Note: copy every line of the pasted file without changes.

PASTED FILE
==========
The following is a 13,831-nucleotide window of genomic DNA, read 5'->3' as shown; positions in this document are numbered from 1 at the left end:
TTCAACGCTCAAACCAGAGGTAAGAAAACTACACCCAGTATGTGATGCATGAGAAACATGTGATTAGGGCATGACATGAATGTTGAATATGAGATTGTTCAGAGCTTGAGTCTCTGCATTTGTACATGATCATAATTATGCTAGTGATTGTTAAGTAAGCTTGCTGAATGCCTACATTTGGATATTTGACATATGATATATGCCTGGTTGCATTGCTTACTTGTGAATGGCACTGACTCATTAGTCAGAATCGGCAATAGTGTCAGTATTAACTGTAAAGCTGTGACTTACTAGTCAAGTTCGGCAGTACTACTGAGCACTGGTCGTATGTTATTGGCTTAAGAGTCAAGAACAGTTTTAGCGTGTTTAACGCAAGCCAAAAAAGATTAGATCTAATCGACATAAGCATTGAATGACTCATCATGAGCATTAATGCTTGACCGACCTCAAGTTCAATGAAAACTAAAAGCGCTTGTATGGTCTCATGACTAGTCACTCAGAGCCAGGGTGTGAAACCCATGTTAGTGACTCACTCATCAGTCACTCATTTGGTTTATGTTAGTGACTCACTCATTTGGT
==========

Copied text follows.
The following is a 13,831-nucleotide window of genomic DNA, read 5'->3' as shown; positions in this document are numbered from 1 at the left end:
TTCAACGCTCAAACCAGAGGTAAGAAAACTACACCCAGTATGTGATGCATGAGAAACATGTGATTAGGGCATGACATGAATGTTGAATATGAGATTGTTCAGAGCTTGAGTCTCTGCATTTGTACATGATCATAATTATGCTAGTGATTGTTAAGTAAGCTTGCTGAATGCCTACATTTGGATATTTGACATATGATATATGCCTGGTTGCATTGCTTACTTGTGAATGGCACTGACTCATTAGTCAGAATCGGCAATAGTGTCAGTATTAACTGTAAAGCTGTGACTTACTAGTCAAGTTCGGCAGTACTACTGAGCACTGGTCGTATGTTATTGGCTTAAGAGTCAAGAACAGTTTTAGCGTGTTTAACGCAAGCCAAAAAAGATTAGATCTAATCGACATAAGCATTGAATGACTCATCATGAGCATTAATGCTTGACCGACCTCAAGTTCAATGAAAACTAAAAGCGCTTGTATGGTCTCATGACTAGTCACTCAGAGCCAGGGTGTGAAACCCATGTTAGTGACTCACTCATCAGTCACTCATTTGGTTTATGTTAGTGACTCACTCATTTGGT